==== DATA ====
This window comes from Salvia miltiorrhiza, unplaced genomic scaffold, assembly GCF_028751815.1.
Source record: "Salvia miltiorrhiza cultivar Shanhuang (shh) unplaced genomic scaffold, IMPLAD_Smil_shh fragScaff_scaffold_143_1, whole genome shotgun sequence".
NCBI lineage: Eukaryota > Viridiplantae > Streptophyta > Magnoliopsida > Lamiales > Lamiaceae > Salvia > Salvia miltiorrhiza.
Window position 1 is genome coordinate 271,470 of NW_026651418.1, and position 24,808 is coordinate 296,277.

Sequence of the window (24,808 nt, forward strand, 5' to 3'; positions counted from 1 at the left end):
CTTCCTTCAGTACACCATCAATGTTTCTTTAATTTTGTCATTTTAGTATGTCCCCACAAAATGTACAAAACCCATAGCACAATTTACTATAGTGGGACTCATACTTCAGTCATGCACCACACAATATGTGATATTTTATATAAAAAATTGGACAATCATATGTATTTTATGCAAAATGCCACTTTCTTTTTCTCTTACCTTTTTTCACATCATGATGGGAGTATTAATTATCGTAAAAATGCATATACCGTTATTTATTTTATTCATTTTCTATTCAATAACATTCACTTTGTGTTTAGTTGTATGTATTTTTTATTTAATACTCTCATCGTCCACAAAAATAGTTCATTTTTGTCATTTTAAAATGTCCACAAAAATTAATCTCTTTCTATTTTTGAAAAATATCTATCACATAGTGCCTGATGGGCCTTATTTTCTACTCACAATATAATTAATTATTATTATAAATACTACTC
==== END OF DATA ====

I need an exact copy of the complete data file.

This window comes from Salvia miltiorrhiza, unplaced genomic scaffold, assembly GCF_028751815.1.
Source record: "Salvia miltiorrhiza cultivar Shanhuang (shh) unplaced genomic scaffold, IMPLAD_Smil_shh fragScaff_scaffold_143_1, whole genome shotgun sequence".
NCBI lineage: Eukaryota > Viridiplantae > Streptophyta > Magnoliopsida > Lamiales > Lamiaceae > Salvia > Salvia miltiorrhiza.
Window position 1 is genome coordinate 271,470 of NW_026651418.1, and position 24,808 is coordinate 296,277.

Sequence of the window (24,808 nt, forward strand, 5' to 3'; positions counted from 1 at the left end):
CTTCCTTCAGTACACCATCAATGTTTCTTTAATTTTGTCATTTTAGTATGTCCCCACAAAATGTACAAAACCCATAGCACAATTTACTATAGTGGGACTCATACTTCAGTCATGCACCACACAATATGTGATATTTTATATAAAAAATTGGACAATCATATGTATTTTATGCAAAATGCCACTTTCTTTTTCTCTTACCTTTTTTCACATCATGATGGGAGTATTAATTATCGTAAAAATGCATATACCGTTATTTATTTTATTCATTTTCTATTCAATAACATTCACTTTGTGTTTAGTTGTATGTATTTTTTATTTAATACTCTCATCGTCCACAAAAATAGTTCATTTTTGTCATTTTAAAATGTCCACAAAAATTAATCTCTTTCTATTTTTGAAAAATATCTATCACATAGTGCCTGATGGGCCTTATTTTCTACTCACAATATAATTAATTATTATTATAAATACTACTC